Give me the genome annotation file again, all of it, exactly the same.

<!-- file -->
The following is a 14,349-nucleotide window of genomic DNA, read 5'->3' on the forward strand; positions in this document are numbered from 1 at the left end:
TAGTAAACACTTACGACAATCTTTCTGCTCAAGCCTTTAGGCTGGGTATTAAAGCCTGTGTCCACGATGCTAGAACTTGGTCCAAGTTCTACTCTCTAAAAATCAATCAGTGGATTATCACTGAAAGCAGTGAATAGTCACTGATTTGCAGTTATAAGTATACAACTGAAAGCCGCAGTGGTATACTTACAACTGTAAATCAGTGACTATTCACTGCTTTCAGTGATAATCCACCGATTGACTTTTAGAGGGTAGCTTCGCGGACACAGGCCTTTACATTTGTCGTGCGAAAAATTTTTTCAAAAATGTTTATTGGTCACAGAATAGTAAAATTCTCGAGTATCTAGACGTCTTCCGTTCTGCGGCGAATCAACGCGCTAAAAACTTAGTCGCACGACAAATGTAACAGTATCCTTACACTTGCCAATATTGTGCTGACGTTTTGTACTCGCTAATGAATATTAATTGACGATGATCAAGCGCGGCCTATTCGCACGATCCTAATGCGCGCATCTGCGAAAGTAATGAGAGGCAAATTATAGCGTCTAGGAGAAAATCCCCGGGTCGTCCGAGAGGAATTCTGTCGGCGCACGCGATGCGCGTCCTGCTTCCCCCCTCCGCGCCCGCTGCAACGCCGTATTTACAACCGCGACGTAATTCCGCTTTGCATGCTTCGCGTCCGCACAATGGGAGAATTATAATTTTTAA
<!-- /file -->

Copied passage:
The following is a 14,349-nucleotide window of genomic DNA, read 5'->3' on the forward strand; positions in this document are numbered from 1 at the left end:
TAGTAAACACTTACGACAATCTTTCTGCTCAAGCCTTTAGGCTGGGTATTAAAGCCTGTGTCCACGATGCTAGAACTTGGTCCAAGTTCTACTCTCTAAAAATCAATCAGTGGATTATCACTGAAAGCAGTGAATAGTCACTGATTTGCAGTTATAAGTATACAACTGAAAGCCGCAGTGGTATACTTACAACTGTAAATCAGTGACTATTCACTGCTTTCAGTGATAATCCACCGATTGACTTTTAGAGGGTAGCTTCGCGGACACAGGCCTTTACATTTGTCGTGCGAAAAATTTTTTCAAAAATGTTTATTGGTCACAGAATAGTAAAATTCTCGAGTATCTAGACGTCTTCCGTTCTGCGGCGAATCAACGCGCTAAAAACTTAGTCGCACGACAAATGTAACAGTATCCTTACACTTGCCAATATTGTGCTGACGTTTTGTACTCGCTAATGAATATTAATTGACGATGATCAAGCGCGGCCTATTCGCACGATCCTAATGCGCGCATCTGCGAAAGTAATGAGAGGCAAATTATAGCGTCTAGGAGAAAATCCCCGGGTCGTCCGAGAGGAATTCTGTCGGCGCACGCGATGCGCGTCCTGCTTCCCCCCTCCGCGCCCGCTGCAACGCCGTATTTACAACCGCGACGTAATTCCGCTTTGCATGCTTCGCGTCCGCACAATGGGAGAATTATAATTTTTAA